GSW L. Chest - Forum

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Thorax

GSW L. Chest - Ärzteforum

Post#1 »

Here's an interesting trauma case (a real one). Put it up for discussion, then I'll let you know the actual outcome.

1 AM. 18 yo male with GSW L. chest arrived ER in extremis. P-160, BP 65/40, tachypneic. Entrance wound L. chest 7th ICS just anterior to mid-axillary line. No exit wound found. Neck veins distended.

Excellent ER physician in attendance with no diagnostic tests other than brief physical, intubated him, got fluids going, placed a L. large bore chest tube (returned 200cc blood with moderate air leak). When this resulted in no significant improvement, made correct diagnosis of pericardial tamponade. One of our senior general surgeons was in house. Together in ER the did a subxyphoid pericardotomy and placed a soft catheter which returned lots of blood. Immediately BP rose to 110/60. (They clearly saved his life.) I was called for GSW to heart. With blood and fluids running, he was fairly stable.

He was stable enough for us to get him to OR, do a good skin prep, and call in the perfusionists. Did sternotomy and drained more blood on opening pericardium. It was obvious fresh blood was coming from posterior or inferior surface of heart, but every time I tried to tip the heart to see the injury, he would crash. So, put him on the pump to have a good look.

There was a clear tract of the bullet path across the diaphragmatic surface of the heart--looked like someone had pulled a spade across freshly cultivated soil - but no evidence that ventricle had been punctured. The distal posterior descending branches of the right coronary artery and vein had been transected, and the artery was pumping. The transection was far too distal to consider bypassing, so the artery and vein were suture ligated. At this point he had good cardiac function, and clearly would come off bypass with no problem. Chest tube still had small air leak, but draining very little. Before discontinuing bypass my general surgeon colleague and I considered what more, if anything, we should do.

How would you proceed from here?


Hans

Re: GSW L. Chest - Ärzteforum

Post#2 »

I would not do anything more than described in this interesting case, although here in Germany we are not that experienced in treating gunshot wounds of the heart. I assume, that his diaphragm was intact, which could be a possible source of major bleeding.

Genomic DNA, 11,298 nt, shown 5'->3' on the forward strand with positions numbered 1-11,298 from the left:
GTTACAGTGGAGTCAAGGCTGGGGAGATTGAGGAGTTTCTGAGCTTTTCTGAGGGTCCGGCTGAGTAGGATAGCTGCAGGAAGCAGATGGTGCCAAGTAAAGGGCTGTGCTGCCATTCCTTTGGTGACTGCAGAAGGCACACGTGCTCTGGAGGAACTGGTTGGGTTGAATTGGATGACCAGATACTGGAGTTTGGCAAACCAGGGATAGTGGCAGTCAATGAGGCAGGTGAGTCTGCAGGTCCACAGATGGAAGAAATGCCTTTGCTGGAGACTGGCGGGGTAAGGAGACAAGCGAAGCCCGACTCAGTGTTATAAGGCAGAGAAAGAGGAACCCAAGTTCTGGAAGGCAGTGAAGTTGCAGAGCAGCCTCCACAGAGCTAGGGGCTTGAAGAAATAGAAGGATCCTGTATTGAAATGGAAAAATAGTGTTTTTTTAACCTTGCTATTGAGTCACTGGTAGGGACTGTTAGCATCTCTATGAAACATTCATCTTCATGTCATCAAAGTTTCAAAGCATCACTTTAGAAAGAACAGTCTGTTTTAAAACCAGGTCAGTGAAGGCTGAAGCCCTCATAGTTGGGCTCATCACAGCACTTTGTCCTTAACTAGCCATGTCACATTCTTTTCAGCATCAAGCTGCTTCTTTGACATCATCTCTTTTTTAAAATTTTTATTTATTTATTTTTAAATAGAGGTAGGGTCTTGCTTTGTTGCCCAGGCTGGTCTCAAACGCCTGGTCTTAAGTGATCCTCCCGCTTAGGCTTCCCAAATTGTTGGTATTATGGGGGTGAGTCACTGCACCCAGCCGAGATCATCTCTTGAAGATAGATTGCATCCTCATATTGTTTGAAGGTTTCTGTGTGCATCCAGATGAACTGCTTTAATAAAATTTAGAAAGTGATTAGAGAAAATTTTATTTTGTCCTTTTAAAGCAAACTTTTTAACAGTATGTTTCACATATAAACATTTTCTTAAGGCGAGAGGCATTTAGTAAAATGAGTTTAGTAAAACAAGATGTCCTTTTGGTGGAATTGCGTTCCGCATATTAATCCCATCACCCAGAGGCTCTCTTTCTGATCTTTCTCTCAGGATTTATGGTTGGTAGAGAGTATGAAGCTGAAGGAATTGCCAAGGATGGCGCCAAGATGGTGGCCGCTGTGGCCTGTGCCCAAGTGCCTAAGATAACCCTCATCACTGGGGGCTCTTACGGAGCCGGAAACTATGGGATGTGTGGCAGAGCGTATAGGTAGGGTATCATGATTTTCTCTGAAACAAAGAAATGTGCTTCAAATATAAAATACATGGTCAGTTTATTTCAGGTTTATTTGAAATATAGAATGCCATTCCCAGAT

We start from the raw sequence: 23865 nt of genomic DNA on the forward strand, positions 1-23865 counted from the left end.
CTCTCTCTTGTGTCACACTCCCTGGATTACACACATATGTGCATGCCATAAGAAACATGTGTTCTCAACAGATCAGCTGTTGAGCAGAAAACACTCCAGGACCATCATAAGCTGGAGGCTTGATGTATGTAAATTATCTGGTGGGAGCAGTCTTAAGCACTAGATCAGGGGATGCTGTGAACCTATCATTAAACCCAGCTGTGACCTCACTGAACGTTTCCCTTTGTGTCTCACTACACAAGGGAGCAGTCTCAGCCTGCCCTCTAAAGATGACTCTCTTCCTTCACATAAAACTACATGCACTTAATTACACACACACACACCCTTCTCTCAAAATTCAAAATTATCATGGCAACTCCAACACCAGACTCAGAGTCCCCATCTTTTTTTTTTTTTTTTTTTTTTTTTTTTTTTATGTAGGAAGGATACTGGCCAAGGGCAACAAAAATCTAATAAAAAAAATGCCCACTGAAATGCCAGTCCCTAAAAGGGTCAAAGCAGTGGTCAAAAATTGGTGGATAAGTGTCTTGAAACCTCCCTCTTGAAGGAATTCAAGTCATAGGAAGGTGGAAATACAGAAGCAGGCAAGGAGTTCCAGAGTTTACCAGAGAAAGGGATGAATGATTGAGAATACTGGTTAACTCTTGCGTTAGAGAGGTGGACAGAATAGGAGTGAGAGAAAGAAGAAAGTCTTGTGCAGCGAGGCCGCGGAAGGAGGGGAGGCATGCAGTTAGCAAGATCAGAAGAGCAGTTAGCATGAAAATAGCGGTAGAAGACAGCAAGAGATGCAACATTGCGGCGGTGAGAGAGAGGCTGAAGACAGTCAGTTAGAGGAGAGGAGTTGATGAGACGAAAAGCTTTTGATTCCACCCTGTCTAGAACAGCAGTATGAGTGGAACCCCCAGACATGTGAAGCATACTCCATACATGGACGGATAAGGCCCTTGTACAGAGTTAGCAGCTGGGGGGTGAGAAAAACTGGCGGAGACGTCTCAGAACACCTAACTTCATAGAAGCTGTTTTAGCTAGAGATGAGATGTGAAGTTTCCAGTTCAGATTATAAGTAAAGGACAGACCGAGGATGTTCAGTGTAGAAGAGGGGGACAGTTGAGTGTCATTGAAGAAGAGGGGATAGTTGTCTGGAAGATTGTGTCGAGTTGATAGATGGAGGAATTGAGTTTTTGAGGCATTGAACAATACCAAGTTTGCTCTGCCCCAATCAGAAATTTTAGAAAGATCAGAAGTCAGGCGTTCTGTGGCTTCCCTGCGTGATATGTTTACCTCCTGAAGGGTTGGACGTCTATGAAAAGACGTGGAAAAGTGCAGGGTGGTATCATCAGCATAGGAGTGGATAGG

John Dissector

Re: GSW L. Chest - Ärzteforum

Post#3 »

An interesting and gratifying case. You don't mention where the bullet is or what direction its track went, and I assume at this point there is no further bleeding. A celiotomy should be done to exclude intraperitoneal injury. If the bullet went posteriorly thru the posterior pericardium, the esophagus and descending aorta are at risk. I see no reason at this point to not come off bypass as the heart seeems to be fixed - any missed injuries there will be evident as the circulation is restored. In cases like this, I'll always gert a quick chest and abdomen x-ray before taking patient to O.R. or even in the O.R. after stabilizing to be certain of where the bullet is so as not to miss an injury. If it went posteriorly and the patient is stable, your options are to either close and do aortography and esophagram or proceed now with a lateral thoracotomy to inspect--all has to do with your suspicion and condition of patient. I don't see any way of avoiding a celiotomy, however, which can be done very easily and quickly from where you are.

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A Doctor

Re: GSW L. Chest - Ärzteforum

Post#4 »

Regarding GSW to the left chest, I think the patient was lucky not to have died after time was wasted doing a subxyphoid pericardial window. The patient was lucky enough to come to a place capable of performing chest surgery. If he had been taken somewhere else he would have died. He needed the obvious GSW to the heart addressed whether it was through a left thoracotomy or a median sternotomy. They both have advantages and disadvantages. The left thoracotomy is a quicker route to the heart and posterior mediastinum in this patient who had a blood pressure of 60. It is not as easy to put him on bypass via a left thoracotomy. The median sternotomy makes bypass easier, but it is much harder to address the other potential injuries. If he would have had a large penetration of his ventricle, he would likely have died shortly after the subxyphoid window was performed.